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2019 K-12 School Giants Report: 360-degree learning among top school design trends for 2019

K-12 school districts are emphasizing practical, hands-on experience and personalized learning.

August 30, 2019 |

An outdoor classroom at Coolidge Corner School, a preK-8 in Brookline, Mass., which John F. Kennedy once attended. HMFH Architects was the design firm. CRJA-IBI Group was the landscape architect. Shawmut Design and Construction was the CM. Photo: HMFH Architects / Ed Wonsek


The nation’s school districts are focused on providing well-rounded learning experiences that plant seeds for future vocations in science, technology, business, or skilled trades.

In New Hampshire, the new Dover High School and Regional Career Technical Center brings together 1,500 students in a combined 302,000-sf facility.

“Parents and educators recognized the importance of making sure the career technical students were exposed to the highest academic standards possible, and that the traditional students had more involvement in hands-on programs and activities,” says Laura Wernick, FAIA, REFP, LEED AP, Senior Principal, HMFH Architects, Cambridge, Mass. “The high-bay spaces are integrated with traditional academic spaces, so a science classroom might be next to an automotive lab.”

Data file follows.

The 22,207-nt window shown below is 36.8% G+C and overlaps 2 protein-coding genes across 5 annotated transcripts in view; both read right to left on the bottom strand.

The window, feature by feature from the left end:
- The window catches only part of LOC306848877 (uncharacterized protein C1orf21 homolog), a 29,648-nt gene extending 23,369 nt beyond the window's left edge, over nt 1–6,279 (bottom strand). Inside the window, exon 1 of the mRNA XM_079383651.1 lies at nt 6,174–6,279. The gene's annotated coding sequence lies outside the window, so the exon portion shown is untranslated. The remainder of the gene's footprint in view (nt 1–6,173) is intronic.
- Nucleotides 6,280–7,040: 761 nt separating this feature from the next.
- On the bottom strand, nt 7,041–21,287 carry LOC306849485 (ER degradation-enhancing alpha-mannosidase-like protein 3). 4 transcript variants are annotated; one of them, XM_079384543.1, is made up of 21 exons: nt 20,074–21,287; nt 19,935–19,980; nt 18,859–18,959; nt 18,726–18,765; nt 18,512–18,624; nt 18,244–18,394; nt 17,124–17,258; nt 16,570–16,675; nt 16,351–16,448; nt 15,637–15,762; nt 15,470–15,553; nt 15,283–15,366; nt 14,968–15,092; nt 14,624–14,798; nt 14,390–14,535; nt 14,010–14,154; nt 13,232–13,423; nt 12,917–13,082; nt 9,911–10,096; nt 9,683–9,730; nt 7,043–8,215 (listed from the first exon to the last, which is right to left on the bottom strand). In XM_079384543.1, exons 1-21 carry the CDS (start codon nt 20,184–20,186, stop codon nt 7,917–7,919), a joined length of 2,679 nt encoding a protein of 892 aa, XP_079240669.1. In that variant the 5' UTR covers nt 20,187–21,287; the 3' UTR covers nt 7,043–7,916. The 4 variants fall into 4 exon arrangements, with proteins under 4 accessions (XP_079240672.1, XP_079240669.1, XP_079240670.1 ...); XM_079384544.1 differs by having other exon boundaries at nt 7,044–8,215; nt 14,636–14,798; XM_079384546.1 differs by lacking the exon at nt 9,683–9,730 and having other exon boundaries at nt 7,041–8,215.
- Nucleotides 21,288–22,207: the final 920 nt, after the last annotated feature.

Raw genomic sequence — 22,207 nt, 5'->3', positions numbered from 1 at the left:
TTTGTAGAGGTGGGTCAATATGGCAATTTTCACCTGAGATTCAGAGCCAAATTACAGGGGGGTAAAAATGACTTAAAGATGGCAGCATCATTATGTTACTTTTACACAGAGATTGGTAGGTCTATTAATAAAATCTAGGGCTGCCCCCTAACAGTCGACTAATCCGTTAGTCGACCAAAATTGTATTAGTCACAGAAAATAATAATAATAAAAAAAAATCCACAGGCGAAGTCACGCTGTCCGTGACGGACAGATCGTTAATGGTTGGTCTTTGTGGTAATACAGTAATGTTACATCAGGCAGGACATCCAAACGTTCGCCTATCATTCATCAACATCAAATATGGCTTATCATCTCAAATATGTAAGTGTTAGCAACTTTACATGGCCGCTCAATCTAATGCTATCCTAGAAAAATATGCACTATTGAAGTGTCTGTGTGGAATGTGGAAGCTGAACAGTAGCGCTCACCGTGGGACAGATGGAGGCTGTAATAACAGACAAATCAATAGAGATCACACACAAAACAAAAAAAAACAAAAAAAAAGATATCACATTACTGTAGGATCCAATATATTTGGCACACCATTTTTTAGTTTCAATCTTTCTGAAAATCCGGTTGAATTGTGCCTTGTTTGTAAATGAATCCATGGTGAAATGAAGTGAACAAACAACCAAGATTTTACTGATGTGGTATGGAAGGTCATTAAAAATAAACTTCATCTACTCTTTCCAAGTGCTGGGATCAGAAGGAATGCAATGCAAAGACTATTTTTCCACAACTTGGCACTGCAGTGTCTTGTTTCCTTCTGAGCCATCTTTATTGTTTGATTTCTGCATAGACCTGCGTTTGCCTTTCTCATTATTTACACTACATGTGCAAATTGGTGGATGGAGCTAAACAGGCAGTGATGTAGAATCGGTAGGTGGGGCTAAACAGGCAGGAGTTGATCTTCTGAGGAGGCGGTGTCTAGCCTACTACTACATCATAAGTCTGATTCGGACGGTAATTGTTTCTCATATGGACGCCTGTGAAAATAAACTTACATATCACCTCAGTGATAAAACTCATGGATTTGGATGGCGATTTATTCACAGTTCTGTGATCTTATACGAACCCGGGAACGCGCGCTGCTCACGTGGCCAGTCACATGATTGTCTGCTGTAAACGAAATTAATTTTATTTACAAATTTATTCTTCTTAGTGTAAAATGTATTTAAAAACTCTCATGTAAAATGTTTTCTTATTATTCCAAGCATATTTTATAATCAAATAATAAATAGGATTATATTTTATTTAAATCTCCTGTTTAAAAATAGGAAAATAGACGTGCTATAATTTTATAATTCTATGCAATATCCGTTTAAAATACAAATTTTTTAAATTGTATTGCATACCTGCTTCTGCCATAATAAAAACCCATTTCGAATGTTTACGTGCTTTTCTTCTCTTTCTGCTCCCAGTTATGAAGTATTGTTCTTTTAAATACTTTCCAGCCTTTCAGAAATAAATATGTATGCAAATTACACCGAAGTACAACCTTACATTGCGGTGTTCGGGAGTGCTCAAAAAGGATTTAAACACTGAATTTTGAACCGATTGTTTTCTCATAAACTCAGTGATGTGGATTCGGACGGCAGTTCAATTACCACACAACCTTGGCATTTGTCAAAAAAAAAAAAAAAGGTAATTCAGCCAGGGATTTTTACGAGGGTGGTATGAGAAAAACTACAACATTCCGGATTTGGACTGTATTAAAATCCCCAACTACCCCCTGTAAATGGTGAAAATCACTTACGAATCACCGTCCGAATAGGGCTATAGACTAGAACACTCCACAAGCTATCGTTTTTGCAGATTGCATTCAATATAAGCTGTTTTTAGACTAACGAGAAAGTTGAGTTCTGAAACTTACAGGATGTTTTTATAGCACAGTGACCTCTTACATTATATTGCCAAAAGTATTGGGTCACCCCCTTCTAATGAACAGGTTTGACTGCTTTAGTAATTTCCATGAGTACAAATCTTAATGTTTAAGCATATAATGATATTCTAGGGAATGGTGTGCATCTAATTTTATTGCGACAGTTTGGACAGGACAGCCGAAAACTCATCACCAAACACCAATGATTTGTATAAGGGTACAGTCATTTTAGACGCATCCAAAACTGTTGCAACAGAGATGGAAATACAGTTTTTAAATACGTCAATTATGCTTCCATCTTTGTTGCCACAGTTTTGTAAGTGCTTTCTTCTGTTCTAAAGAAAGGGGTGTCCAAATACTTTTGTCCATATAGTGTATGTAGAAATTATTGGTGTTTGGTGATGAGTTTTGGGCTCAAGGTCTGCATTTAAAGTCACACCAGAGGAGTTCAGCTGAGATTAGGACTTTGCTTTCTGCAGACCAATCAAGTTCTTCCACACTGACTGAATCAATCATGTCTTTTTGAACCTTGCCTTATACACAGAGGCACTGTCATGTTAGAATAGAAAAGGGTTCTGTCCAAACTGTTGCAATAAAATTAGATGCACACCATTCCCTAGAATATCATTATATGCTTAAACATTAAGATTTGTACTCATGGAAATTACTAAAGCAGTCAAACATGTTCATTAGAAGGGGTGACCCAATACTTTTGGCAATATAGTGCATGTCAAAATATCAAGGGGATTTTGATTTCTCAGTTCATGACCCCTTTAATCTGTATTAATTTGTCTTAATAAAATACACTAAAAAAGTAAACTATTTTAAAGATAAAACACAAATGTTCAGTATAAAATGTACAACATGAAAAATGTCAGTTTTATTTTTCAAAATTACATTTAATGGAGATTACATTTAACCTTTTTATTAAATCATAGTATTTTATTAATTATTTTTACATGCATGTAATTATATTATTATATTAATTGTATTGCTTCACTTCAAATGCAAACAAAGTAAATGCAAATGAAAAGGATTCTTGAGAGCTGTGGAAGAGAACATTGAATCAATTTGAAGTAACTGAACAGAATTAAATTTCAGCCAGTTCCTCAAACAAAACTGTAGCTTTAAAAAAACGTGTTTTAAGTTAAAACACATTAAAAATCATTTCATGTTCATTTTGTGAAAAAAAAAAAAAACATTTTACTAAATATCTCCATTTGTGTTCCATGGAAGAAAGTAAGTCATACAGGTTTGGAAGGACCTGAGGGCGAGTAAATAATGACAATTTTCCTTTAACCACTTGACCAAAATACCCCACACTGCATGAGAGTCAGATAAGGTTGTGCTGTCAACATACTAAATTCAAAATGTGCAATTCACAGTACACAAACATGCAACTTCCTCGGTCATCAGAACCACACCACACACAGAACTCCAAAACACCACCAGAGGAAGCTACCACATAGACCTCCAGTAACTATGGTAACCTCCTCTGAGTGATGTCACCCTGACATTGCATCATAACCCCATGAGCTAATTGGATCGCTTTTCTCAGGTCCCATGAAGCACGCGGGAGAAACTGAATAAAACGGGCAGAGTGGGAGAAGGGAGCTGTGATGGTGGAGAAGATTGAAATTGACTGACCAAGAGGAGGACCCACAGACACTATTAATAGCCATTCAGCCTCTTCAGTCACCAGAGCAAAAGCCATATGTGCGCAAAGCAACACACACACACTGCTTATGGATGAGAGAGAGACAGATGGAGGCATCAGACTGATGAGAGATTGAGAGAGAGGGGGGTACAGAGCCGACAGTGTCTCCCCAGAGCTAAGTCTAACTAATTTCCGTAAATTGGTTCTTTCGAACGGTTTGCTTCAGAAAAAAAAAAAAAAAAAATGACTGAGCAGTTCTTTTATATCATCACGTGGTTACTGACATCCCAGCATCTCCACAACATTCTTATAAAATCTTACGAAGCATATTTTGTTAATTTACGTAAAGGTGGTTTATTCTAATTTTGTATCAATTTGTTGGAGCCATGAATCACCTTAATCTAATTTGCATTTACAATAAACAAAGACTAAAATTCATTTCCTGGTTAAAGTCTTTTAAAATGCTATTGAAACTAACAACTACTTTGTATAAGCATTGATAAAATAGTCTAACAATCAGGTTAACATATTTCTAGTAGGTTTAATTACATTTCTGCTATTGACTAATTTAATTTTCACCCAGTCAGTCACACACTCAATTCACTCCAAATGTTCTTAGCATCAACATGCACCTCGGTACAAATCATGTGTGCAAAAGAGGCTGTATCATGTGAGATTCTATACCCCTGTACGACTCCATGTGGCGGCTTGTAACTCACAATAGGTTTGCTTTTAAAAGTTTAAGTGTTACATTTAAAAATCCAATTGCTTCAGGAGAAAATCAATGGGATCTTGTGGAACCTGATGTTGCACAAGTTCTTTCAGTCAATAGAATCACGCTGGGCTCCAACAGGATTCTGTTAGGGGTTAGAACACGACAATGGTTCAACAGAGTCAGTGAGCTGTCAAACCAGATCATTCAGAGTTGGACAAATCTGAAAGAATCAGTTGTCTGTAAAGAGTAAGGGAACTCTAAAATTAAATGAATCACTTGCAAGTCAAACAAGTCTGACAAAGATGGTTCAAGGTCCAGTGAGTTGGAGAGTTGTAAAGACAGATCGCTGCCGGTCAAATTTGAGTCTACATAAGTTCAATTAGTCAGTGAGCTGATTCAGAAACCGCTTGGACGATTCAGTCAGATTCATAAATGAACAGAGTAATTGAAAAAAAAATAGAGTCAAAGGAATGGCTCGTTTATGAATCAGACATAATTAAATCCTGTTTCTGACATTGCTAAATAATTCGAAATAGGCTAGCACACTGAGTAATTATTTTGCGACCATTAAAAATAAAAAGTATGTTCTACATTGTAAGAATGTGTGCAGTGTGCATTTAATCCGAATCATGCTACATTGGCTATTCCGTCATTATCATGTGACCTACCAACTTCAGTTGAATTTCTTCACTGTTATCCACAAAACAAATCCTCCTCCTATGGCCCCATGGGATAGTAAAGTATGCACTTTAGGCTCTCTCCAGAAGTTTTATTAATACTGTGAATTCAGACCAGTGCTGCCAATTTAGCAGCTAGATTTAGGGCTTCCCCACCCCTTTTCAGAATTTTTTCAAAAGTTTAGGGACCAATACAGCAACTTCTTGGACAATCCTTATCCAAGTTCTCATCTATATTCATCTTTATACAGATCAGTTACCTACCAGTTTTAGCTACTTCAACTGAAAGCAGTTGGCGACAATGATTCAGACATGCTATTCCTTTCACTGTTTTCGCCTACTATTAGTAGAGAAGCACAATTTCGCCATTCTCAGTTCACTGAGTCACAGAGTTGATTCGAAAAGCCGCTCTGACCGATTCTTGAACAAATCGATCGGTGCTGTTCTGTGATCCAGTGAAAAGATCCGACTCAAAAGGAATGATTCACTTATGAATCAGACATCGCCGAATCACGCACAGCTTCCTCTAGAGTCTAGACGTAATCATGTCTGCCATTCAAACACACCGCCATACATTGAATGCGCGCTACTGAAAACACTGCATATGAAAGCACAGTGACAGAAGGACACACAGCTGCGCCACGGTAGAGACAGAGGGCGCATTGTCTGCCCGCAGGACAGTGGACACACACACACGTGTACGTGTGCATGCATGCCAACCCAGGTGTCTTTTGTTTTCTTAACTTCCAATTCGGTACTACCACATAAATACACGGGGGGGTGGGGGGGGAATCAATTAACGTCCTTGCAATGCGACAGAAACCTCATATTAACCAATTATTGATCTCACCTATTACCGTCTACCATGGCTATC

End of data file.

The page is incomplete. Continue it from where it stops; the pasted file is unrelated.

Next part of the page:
School districts are continuing to shift their focus toward STEM and STEAM learning. NeoCity Academy, a new 500-student public STEM magnet high school in Kissimmee, Fla., will open in August. Located in a 500-acre technology district, the net-zero energy facility will expose students to an engineering, biomedical, and cyber security curriculum in immersive, flexible learning environments. Many of the school’s instructors will come from the University of Central Florida and the Florida Advanced Manufacturing Research Center.